Damage from Australia's worst 'mega-blaze' that raged for three months, burning 512,000 hectares and countless homes could have been avoided - the truth behind the deadly Gospers Mountain fire
Damage from the deadly Gospers Mountain fire last summer in NSW could have been avoided, as details about a planned backburn in Mount Wilson 15 kilometres away have emerged.
The treacherous Gospers Mountain fire started on October 26 after a lightning strike and raged for three months, burnt over 512,000 hectares and damaged countless homes, with the land and its residents still recovering a year later.
But it was the Mount Wilson backburn lit bythe NSW Rural Fire Service on December 14 last year - which ended up burning for 53 days and destroying 63,700 hectares - that should never have happened.
The controversial planned backburn, which is considered part of the Gospers Mountain fire, went against the advice of veteran Mount Wilson RFS captain Beth Raines, who ended up losing her house in the blaze, the Sydney Morning Herald reported.
'To do it on that day and in those conditions was ludicrous,' Bill Shields, who captained the nearby Bilpin Royal Fire Service for 30 years, said.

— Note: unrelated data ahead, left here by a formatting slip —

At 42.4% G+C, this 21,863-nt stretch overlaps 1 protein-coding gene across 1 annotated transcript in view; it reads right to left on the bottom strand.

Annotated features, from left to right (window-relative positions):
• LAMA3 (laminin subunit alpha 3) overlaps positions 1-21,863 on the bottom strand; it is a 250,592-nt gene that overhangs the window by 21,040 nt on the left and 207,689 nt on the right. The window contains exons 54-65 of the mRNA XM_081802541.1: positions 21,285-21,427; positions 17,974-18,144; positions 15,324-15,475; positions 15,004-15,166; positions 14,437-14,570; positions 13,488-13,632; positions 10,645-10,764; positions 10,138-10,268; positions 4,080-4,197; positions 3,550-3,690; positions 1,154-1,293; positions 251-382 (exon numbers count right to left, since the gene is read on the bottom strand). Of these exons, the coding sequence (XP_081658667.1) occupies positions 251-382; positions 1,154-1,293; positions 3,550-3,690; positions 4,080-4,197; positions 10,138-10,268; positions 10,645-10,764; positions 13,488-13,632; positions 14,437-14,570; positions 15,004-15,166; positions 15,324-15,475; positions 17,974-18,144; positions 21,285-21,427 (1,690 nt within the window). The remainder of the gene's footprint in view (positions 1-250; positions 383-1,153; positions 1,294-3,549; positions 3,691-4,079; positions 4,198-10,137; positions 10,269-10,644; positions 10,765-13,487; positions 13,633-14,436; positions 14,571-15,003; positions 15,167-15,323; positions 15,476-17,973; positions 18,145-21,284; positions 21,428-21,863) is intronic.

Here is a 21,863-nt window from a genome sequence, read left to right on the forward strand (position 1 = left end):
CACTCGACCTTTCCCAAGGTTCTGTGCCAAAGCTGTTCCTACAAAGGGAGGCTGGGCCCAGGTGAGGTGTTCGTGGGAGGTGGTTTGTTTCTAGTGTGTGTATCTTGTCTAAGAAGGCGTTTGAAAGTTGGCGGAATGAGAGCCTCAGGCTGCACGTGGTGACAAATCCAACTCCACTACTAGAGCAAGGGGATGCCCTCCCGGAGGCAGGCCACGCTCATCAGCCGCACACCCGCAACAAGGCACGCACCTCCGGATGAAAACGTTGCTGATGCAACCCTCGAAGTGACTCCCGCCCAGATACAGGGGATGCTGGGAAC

比尔·希尔兹(Bill Shields)在附近的比尔平皇家消防局(Bilpin Royal Fire Service)担任队长长达30年之久，他说，在那一天，在那样的条件下这么做是荒谬的。
'The more fire you introduce under those conditions, the more likely you are to have an escape.'
The consequences of the backburn almost 12 months on remain for all to see.
It razed orchards in Bilpin, part of the Mount Tomah Botanic Garden, ancient rainforests and the Blue Gum Forest.
It also licked bushland in Mount Wilson, Mount Irvine, Mount Tomah, Bilpin, Berambing, Kurrajong Heights, Blackheath, Mount Victoria and Bell, and damaged 20 houses.
Plenty continue to question why the Mt Wilson backburn was done in daylight hours and whether the RFS had a plan to contain the fire if the situation escalated.
Increasing the frustration is the RFS declining to release its review of the backburn or its advice at the time to theNSW Bushfire Inquiry.
Ian Brown, anIndependent Bushfire Group member who worked in national parks management for 20 years, said someone needs to be held accountable.
'We've all made mistakes in fires, but there's got to be some sort of acknowledgement that these things happened so they can be improved. It's time for truth and healing,' he said.
'In the end, the backburn was a total failure. It might have been an appropriate strategy under the right circumstances, but there was no imminent threat to justify it.'
A spokesman for the NSW Rural Fire Service said the southern containment strategy of the Gospers Mountain fire followed 'careful planning' with input from local brigades and the NSW National Parks and Wildlife Service.
'The NSW RFS is committed to thoroughly investigating incidents such as this and ensuring that it incorporates the learnings from those scenarios into its practices and procedures,' the spokesman said.